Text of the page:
Karin Assmann. “Whistleblowers and their faith in journalism,” Journalism Practice (forthcoming).
Abstract: Reporters, to enact their role as watchdogs and their commitment to uncovering corporate or governmental wrongdoing, often must rely on individuals willing to risk their careers and reputations, at times their lives, to expose their employers’ malfeasance. Some whistleblowers turn to the news media to get their messages and stories out. This is often a leap of faith that implies a level of trust in journalists and in their outlet’s adherence to their normative roles. This study explores whistleblowers’ perceptions of the news media as they recall crossing over from the employer’s institutional logic to journalism’s institutional logic. In-depth interviews conducted with 16 U.S. whistleblowers who contacted journalists from the 1970s through the 2010s, find that trust in individual journalists is a consistent theme. Of all norms, participants most valued source protection and accuracy, followed by a reporter’s expertise and willingness to listen. Almost all interviewees lack faith in the impact of today’s press. As austerity measures take hold in newsrooms across the country, this study shines a light, from the source’s perspective, on what will likely be lost if newsrooms neglect beat reporting and overlook the specter of government surveillance and control.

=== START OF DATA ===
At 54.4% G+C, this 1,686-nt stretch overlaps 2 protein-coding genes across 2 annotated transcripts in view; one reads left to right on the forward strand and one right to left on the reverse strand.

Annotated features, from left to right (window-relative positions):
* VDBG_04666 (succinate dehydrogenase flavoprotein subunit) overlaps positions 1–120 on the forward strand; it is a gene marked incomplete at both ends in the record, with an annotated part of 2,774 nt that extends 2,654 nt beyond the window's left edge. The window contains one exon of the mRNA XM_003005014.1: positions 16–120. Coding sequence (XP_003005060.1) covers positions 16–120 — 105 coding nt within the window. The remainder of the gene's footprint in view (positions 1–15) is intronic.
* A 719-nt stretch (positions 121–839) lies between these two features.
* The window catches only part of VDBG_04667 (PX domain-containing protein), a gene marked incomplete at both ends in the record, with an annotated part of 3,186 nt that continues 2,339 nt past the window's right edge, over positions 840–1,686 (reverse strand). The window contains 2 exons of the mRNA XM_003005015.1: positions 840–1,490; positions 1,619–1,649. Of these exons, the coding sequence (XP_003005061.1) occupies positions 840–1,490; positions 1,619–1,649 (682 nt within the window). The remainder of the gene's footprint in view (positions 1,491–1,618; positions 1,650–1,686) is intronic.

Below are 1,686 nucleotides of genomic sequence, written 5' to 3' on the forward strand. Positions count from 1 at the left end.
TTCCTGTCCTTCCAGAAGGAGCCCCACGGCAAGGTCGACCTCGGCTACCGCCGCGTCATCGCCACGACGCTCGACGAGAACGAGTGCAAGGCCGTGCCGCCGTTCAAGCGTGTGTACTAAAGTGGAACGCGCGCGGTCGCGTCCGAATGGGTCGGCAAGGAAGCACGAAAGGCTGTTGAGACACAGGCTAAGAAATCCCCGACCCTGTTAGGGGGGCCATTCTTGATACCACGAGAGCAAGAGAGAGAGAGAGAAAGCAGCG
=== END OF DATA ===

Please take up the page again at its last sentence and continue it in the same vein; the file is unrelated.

Misinformation or hard to tell? An eye-tracking study to investigate the effects of food crisis misinformation on social media engagement
Lee, Y.I., Mu, D., Hsu, Y-C., Bart Wojdynski, Matt Binford (current Ph.D. candidate) & Sun, S. (2023, August). “Misinformation or hard to tell? An eye-tracking study to investigate the effects of food crisis […]